Medical Tourism – Most Popular Destinations

By Donatas Svetaka

Medical tourism has been growing for more than a decade. It began with people choosing
cosmetic surgery abroad in search for better prices and anonymity. Since then, it has moved
inevitably into the non-cosmetic area. Patients from various regions of the world now travel for
orthopedic and heart surgery, dentistry, hernias, cataracts and almost any kind of elective

One of the most popular destinations is India. What makes India an attractive medical tourist
destination is low-cost treatment. It is estimated that treatment costs in India start at around a
tenth of the price of analogous procedures in the United States or Britain. Many of the doctors
were educated or practiced in the West, so their expertise is equally impeccable. In many
countries, people have to wait a long period of time to undergo a surgery, so these countries
have developed links with India for fast treatments for their nationals. The Indian government
has created incentives such as a fast-track visa for foreign patients. However, India has
competitors. Thailand, the Philippines, Singapore – all have government-backed medical tourism

Thailand has long been a big draw for medical tourists. More and more hospitals are accredited
by JCAHO (the Joint Commission on the Accreditation of Health care Organizations), and the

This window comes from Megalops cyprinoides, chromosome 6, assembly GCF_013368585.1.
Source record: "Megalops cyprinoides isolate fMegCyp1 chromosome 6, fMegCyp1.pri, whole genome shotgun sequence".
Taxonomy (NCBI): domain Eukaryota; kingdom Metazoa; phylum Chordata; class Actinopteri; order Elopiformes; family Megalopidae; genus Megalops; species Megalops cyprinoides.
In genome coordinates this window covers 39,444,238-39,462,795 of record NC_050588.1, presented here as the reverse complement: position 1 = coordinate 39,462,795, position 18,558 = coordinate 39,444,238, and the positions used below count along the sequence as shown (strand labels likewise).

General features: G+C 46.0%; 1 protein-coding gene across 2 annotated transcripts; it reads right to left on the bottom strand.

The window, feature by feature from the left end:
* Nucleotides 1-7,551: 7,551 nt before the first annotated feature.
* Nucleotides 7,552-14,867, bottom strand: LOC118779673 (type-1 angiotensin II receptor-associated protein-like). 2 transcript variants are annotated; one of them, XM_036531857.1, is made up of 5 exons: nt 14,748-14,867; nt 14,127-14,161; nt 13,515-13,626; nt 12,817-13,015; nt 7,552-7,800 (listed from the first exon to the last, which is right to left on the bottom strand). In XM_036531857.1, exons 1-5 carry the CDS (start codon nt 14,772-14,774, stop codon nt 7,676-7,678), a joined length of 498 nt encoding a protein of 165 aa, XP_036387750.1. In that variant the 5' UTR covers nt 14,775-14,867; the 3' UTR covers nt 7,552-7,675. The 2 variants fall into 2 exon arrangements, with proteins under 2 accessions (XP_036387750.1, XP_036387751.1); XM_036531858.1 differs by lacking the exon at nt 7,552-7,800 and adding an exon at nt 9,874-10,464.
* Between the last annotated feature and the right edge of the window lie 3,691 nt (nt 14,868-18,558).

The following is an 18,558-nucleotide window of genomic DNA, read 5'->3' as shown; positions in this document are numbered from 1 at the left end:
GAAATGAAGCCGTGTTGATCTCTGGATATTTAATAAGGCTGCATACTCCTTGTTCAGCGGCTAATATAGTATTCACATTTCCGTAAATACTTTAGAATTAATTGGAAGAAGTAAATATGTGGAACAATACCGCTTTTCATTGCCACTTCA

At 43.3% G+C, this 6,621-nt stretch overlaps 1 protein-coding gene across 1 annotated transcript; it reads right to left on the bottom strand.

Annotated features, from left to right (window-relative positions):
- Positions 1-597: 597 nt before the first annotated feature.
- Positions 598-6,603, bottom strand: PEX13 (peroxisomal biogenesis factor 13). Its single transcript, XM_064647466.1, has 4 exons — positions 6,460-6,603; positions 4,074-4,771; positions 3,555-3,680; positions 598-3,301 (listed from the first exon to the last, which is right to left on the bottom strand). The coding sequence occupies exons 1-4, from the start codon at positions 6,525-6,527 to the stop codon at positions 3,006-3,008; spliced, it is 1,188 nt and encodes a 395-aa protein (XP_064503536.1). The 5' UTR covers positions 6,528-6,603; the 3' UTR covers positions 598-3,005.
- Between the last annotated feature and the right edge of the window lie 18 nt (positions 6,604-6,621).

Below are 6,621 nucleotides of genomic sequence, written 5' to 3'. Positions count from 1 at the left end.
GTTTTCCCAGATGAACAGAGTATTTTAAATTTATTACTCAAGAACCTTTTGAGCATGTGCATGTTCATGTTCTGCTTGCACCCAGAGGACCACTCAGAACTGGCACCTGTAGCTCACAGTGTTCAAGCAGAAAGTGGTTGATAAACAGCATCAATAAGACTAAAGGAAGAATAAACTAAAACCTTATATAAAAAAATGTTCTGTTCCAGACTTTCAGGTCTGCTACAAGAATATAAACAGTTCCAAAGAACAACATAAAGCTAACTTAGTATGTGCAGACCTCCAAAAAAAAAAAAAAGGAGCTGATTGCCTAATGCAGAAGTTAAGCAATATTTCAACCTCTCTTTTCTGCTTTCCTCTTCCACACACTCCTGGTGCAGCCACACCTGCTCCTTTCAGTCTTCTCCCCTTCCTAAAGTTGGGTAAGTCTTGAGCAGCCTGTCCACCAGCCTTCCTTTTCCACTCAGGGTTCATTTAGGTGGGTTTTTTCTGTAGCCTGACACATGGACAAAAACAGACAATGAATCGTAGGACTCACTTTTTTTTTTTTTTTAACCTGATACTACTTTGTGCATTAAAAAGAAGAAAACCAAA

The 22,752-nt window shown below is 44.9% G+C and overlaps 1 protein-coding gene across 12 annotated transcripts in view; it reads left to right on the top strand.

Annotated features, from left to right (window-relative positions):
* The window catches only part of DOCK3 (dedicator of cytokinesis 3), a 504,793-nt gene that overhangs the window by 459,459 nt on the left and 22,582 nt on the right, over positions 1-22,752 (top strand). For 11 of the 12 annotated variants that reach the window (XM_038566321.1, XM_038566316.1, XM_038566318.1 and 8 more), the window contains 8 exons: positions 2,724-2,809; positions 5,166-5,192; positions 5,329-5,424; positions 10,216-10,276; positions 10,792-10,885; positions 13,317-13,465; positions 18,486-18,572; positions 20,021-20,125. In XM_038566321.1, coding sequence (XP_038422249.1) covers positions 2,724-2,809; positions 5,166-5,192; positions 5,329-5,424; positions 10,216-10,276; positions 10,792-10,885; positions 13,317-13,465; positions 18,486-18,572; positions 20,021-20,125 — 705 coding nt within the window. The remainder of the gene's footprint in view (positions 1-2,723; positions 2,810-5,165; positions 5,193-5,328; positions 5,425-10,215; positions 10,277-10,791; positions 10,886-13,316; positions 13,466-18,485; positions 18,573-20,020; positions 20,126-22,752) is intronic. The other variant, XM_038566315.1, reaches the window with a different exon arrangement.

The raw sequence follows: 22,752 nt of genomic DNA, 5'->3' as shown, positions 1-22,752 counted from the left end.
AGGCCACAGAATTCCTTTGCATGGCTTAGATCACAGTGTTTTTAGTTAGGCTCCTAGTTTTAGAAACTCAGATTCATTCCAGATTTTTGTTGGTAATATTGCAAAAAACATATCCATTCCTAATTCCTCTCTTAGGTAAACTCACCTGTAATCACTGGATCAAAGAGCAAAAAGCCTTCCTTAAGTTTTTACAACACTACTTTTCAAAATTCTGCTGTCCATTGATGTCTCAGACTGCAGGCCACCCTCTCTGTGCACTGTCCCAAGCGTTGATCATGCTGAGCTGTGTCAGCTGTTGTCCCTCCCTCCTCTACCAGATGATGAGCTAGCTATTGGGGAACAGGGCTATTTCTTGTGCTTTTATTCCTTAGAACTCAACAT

number of medical tourists is increasing. Over one million every year go there for medical
procedures ranging from cosmetic surgery to heart treatment.

The Philippines also boast some of the best hospitals offering best expertise, highest level
facilities, and warm hospitality. There are also some of the world’s best spa resorts and tour
destinations in the region.

Singapore, another medical hub, is planned to be developed into a leading health care
destination in Asia. Although there are no official figures yet, industry experts are guessing that
more than 400,000 foreigners visited Singapore for medical care last year, maintaining a steady
growth of an average of 20 percent over the past few years.

Latin American countries offer hospital-and-tourism packages to the US residents. In Central
America, nations are marketing their plastic surgery, dentistry and certain surgical procedures,
along with a “getaway” vacation.

Then there are Eastern European countries, which offer the lowest prices in Europe. For
instance, cataract removal in Poland or Lithuania would cost £650, as compared to £2,350 in
the UK.

Clinics are also popping up in transit zones: there is one at Munich international airport; Dubai is
planning to open the Dubai Health care City by the end of the decade.
South Africa, Jordan, Tunisia, Turkey – all have entered the lucrative market or are trying to do
so, and the list of countries is expanding every year.

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